David Roberts
thesis

Ideas from my thesis will be seen here.

Idea

There were two motivating ideas for the thesis, one abstract and one concrete:

  1. Is there a categorified notion of covering space, where the first and second homotopy groups are involved?
  2. Construct explicit examples of non-trivial 2-bundles (topological or smooth).

These run quickly into Grothendieck’s ideas from Pursuing stacks, albeit in a low-dimensional case.

The intersection of the two ideas is this: construct a suitably functorial 2-connected covering ‘space’, where now ‘spaces’ include topological groupoids. G. W. Whitehead gave us a construction of a 2-connected cover of a space, but it requires one to choose representatives of homotopy classes of generators of homotopy groups. We have already seen echoes of the desired construction in various descriptions of the universal central extension of the loop group (Mickelsson, Murray, Murray-Stevenson) and a 2-group model of the string group (Baez-Crans-Stevenson-Schreiber) (which is really a 3-connected cover…).

A quick wrap-up of the end product (missing all the exciting bits about bicategories) is in my talk linked on my HomePage.


Anafunctors

My own viewpoint on anafunctors (see also the nLab page) between internal categories is this: that they are a way to restore to the status of equivalences those internal functors which are fully faithful and ‘essentially surjective’. This last condition needs a little bit more machinery than a general ambient category supplies, and so one has to let the ambient category be a site, with the coverage satisfying some conditions.

There is a close relation to the Everaert-Kieboom-van der Linden model structure on the category of internal categories in some site, using enriched model categories (since, of course, the category of internal categories is enriched over Cat), but this is outside my own expertise.

It is common to see results such as ‘such and such (bi)category of stacks is equivalent to internal groupoids with some morphisms inverted’, usually using the phrases Morita equivalence, Hilsum-Skandalis morphism, generalised morphism, essential equivalence and so on. These are all special cases of the following result

Theorem:

Let S be a category equipped with a class of admissible maps E. Then the 2-catgeory Gpd(S) admits a bicategory of fractions inverting all E-equivalences.

The class of admissible maps acts as the analogue of surjective maps in Set, and E-equivalences are fully faithful functors such that the ‘usual arrow’ expressing essential surjectivity is in E. An example of a class of admissible maps is those arrows split locally with respect to some coverage on S, called J-epimorphisms. Indeed, it follows from the definition of admissible maps that they themselves form a pretopology, but not necessarily a subcanonical one.

If there exists a subcanonical singleton pretopology J on S such that E is precisely the class of J-epimorphisms, then one can calculate this bicategory of fractions using anafunctors. It is important to note that different pretopologies can give rise to the same class of admissible maps, but they give rise to equivalent bicategories of anafunctors. Thus one can ‘tune’ anafunctors to the problem at hand.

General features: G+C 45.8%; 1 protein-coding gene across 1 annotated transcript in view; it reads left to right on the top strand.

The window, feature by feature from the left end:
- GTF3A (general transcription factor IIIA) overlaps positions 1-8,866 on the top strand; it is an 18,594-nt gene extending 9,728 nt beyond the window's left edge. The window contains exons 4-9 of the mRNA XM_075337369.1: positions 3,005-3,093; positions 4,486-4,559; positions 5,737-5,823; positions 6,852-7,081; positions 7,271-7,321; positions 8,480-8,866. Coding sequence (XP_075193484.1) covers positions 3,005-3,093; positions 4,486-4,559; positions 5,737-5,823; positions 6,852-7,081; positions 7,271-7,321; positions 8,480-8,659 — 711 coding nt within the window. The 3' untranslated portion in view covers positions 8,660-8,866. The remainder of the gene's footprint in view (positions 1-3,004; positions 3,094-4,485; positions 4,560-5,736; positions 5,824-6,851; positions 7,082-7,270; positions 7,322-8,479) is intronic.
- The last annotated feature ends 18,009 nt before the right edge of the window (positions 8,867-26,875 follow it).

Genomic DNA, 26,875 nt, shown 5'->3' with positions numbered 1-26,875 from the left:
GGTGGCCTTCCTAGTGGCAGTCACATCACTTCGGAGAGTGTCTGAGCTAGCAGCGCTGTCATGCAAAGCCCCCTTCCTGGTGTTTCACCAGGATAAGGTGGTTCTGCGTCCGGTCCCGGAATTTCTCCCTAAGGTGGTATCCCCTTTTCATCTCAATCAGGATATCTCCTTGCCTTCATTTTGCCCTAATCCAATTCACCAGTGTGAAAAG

In the thesis we will really only be concerned with S=Top, and possibly S=Manifolds. In the last case, Frechet manifolds will no doubt appear briefly.

A draft of the chapter containing this material is here: Internal categories and anafunctors. Comments can go here.


Fundamental bigroupoids

The fundamental bigroupoid of a space was defined by Hardie-Kamps-Kieboom and is basically what one expects: objects are points of the space, 1-arrows are paths and 2-arrows are homotopy classes of relative homotopies between paths. This bigroupoid encodes the 1-type of that space (in the case that we have a Hausdorff space, HKK give a strictification based on quotienting out thin homotopies).

The fundamental bigroupoid of a topological groupoid X is, formally, exactly the same: objects are points (i.e. functors *X), 1-arrows are paths and 2-arrows are homotopies of paths (up to homotopy). Since the “real” 2-category of topological groupoids is localised (i.e. is some category of anafunctors), paths are actually spans (anafunctors) with domain I and codomain X. The general idea is to work with the pretopology of open covers, and since open covers of the interval is a bit of an overkill, these are replaced by partitions, which are cofinal in open covers (can be viewed as finite pro-open covers). Thus paths are paths-with-jumps, that is, finite unions of paths in the object space with arrows between successive endpoints.

So far so good. This will reproduce the paths considered by others (Haefliger, Moerdijk-Mrcun, Colman, Schreiber-Waldorf and so on) in defining a fundamental groupoid of a topological groupoid (usually in some special case, like Lie groupoids or foliation groupoids). Now instead of just postulating existence of some equivalence of paths, we need to consider them explicitly.

Just as paths were “anafunctors” with domain I, homotopies will be “anafunctors” with domain I 2. Now, we need to decide what will replace partitions as we go up dimensions. One could triangulate, cubify, cover by disks and so on. In an earlier version of this work, I had closed covers by polygons such that vertices of this cover were at most trivalent. This turned out to be difficult for constructing homotopies inductively, so now we let the covers of I 2 be cubical.

… TBC


2-covering spaces

…go here.

Revised on October 1, 2009 12:20:31 by David Roberts (203.171.199.209)